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The Talented Mr. Ripley by Patricia Highsmith This work has been published in the Teen Ink monthly print magazine.

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“Well, whatever you do, however terrible, however hurtful, it all makes sense, doesn't it, in your head. You never meet anybody that thinks they're a bad person.”

The Talented Mr. Ripley is an enthralling psychological thriller set in 1920s America and Europe. A hint of its ­success can be garnered from its four sequels, two movies, and radio adaptation.

Patricia Highsmith is a uniquely subtle writer with a devilish wit. Her prose possesses a deft poetic quality that gives the impression that each word is significant – a piece of a much larger, more complex puzzle that is Tom Ripley's warped point of view.

Ripley, the eponymous protagonist, is a young man of little wealth living in New York. Ripley embodies the American dream of a nobody becoming a well-respected and successful somebody. He elevates the dream to its highest form: he wants, he takes – consequences be damned.

Through a case of mistaken identity, Ripley gets caught up in the lives of rich playboy Dickie Greenleaf and his friends and is transported to the luxurious Italian coast. When Ripley discovers that he loves Dickie's life, he decides to become Dickie.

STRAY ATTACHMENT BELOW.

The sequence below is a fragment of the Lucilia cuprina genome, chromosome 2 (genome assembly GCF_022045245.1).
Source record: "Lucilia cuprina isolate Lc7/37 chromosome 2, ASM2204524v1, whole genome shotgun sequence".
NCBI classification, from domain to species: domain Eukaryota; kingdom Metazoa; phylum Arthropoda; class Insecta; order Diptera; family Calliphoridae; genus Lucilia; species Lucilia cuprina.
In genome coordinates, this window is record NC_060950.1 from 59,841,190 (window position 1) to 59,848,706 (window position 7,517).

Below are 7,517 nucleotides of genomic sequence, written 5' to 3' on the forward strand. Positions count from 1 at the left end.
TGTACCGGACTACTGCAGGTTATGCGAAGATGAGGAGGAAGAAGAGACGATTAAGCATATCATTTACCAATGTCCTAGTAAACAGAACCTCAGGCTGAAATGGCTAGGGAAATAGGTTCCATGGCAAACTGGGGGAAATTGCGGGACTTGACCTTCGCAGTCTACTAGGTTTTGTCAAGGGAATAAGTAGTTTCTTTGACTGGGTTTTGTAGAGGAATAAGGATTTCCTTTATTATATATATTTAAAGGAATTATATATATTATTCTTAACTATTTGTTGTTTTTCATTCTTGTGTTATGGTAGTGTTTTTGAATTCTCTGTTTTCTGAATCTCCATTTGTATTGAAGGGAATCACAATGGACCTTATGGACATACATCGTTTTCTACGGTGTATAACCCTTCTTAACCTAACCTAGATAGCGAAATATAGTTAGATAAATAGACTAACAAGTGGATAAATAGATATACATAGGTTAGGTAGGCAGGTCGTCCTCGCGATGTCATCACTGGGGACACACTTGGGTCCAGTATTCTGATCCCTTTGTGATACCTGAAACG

The heart and soul of the book is the masterfully characterized Tom Ripley. To see him spiral from a likeable, almost universally relatable character to a psychopath is deeply unsettling. Worse still, his character undergoes no great epiphany or change. It is as if this transition is the natural way of things, with Ripley still essentially being the protagonist we sympathized and even empathized with at the start. The reader perversely roots for Ripley in his attempts to hold onto his new life that is built on deceit.

Highsmith makes an uncomfortable insinuation in what Tom Ripley – representing the average person, including the reader – is capable of. For a book to exhort such strong emotions from readers is as ­effective as writing “fantastic” on the front cover.

This work has been published in the Teen Ink monthly print magazine. This piece has been published in Teen Ink’s monthly print magazine.






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